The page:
Announcement of the move follows last week’s collapse of a Bangladesh garment factory building, a tragedy that may be the worst such accident in world history. The official death toll is now more that 500 and keeps climbing as rescue workers continue the slow process of working through building rubble.
Disney officials said their pull-out decision was actually made in March, after a fire in a Bangladesh factory last November that killed more than 100. The company has told licensees that it wants to phase out production of Disney-brand items made in Bangladesh, Pakistan, Belarus, Ecuador, and Venezuela.
Disney said it relied on World Bank Governing Indicators, which measure rule of law, corruption, and other national characteristics, to help make its decision.
“After much thought and discussion we felt this was the most responsible way to manage the challenges associated with our supply chain,” said Bob Chapek, president of Disney Consumer Products, according to a CNN report.
Are Western firms such as Disney, the Gap, and Benetton in part responsible for the conditions that lead to these tragedies in low-wage nations? Disney’s move shows that some feel their reputations are at risk, at the least, if they are tied too closely to foreign workplace tragedies.
Customers may avoid brands they suspect of abetting worker abuse. And a number of international nongovernment organizations today stand ready to publicize poor conditions found in factories linked to major nation retail brands.
But these NGOs don’t necessarily want their pressure to result in pull-outs. They want corporations to use their economic muscle to improve conditions.
The Washington-based Workers Rights Consortium, for instance, says it works with big companies and their foreign licenses to try to remedy problems before issuing public reports.
“The WRC views ‘cutting and running’ from a factory as a serious abrogation of a licensee’s responsibilities,” says the group in a statement.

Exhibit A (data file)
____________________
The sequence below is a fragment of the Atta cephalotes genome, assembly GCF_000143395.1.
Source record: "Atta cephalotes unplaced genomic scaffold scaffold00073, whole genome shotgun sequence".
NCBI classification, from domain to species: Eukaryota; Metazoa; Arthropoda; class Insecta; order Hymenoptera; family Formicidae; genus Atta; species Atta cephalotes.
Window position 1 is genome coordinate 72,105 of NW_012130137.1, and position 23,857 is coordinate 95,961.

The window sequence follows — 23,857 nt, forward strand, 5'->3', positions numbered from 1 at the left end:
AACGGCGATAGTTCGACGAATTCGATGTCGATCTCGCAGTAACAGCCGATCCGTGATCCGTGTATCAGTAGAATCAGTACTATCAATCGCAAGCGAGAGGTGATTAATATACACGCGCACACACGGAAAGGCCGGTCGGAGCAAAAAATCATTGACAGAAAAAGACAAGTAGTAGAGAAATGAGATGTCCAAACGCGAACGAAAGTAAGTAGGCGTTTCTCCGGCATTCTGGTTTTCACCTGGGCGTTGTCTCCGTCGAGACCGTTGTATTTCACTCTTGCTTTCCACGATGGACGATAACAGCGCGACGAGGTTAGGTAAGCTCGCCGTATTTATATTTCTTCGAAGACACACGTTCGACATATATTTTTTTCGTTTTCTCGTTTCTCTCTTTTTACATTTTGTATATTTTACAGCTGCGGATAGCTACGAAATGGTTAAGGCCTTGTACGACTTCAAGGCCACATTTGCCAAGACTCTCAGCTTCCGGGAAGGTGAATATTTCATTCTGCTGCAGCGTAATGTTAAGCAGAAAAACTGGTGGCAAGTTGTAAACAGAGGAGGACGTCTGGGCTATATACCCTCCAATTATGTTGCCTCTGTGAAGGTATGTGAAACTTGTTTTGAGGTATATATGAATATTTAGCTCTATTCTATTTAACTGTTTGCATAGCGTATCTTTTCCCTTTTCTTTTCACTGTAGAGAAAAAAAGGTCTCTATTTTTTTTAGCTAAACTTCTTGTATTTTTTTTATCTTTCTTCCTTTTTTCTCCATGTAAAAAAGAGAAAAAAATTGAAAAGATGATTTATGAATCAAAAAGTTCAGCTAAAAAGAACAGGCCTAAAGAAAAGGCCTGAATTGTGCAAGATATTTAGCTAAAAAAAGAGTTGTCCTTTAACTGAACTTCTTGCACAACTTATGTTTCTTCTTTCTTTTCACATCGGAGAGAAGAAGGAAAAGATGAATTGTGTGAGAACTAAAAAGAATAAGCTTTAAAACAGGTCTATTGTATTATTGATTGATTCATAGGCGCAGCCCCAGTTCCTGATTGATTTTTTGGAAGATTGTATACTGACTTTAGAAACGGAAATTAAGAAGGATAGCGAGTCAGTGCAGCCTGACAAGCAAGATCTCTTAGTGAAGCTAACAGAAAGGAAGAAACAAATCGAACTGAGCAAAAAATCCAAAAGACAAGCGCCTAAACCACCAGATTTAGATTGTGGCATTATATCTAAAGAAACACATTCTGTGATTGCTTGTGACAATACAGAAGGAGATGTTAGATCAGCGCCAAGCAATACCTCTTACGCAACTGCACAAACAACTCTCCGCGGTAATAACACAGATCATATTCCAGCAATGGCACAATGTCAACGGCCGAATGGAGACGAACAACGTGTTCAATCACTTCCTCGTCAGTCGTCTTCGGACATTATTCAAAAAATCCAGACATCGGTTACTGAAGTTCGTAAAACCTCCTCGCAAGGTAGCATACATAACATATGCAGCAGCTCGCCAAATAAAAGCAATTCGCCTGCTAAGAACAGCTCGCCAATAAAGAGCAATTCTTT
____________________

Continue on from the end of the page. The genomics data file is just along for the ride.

Worker groups often want foreign firms to stay to preserve jobs and economic development. Some experts say the blame for tragedies such as the Bangladesh building collapse should be directed at local and national authorities who have the responsibility to protect their workers.
“By misassigning the responsibility for the recent tragedies to global retailers, western media and consumer movements allow the real culprits to get away scot-free and further diminish the likelihood of governance reform in poor countries,” wrote Jagdish Bhagwati, senior fellow for international economics at the Council on Foreign Relations, and Amrita Narlikar, director of the Centre for Rising Powers at the University of Cambridge, last month in the British magazine Prospect.
Other experts put the problem in a larger political frame. The real problem in Bangladesh has been the complex trade apparatus erected by the US, which consumes most of the cheap clothing produced in developing nations, wrote Mallika Shakya, an assistant professor of sociology at South Asian University in Delhi, in the Indian newspaper The Hindu.
Between 1974 and 2004, the US Multi-Fiber Arrangement virtually dictated, item by item, the amount of clothing that third-world countries could export to the US, according to Ms. Shakya. Potential rivals to America such as China got small quotas, while Bangladesh and other unprepared nations got large ones.
The result was that Bangladeshi authorities could not keep up with the explosive growth of their country's garment industry.
“That is a reason why most factory buildings are found to be built haphazardly, without acquiring the necessary clearance from state agencies,” wrote Shakya.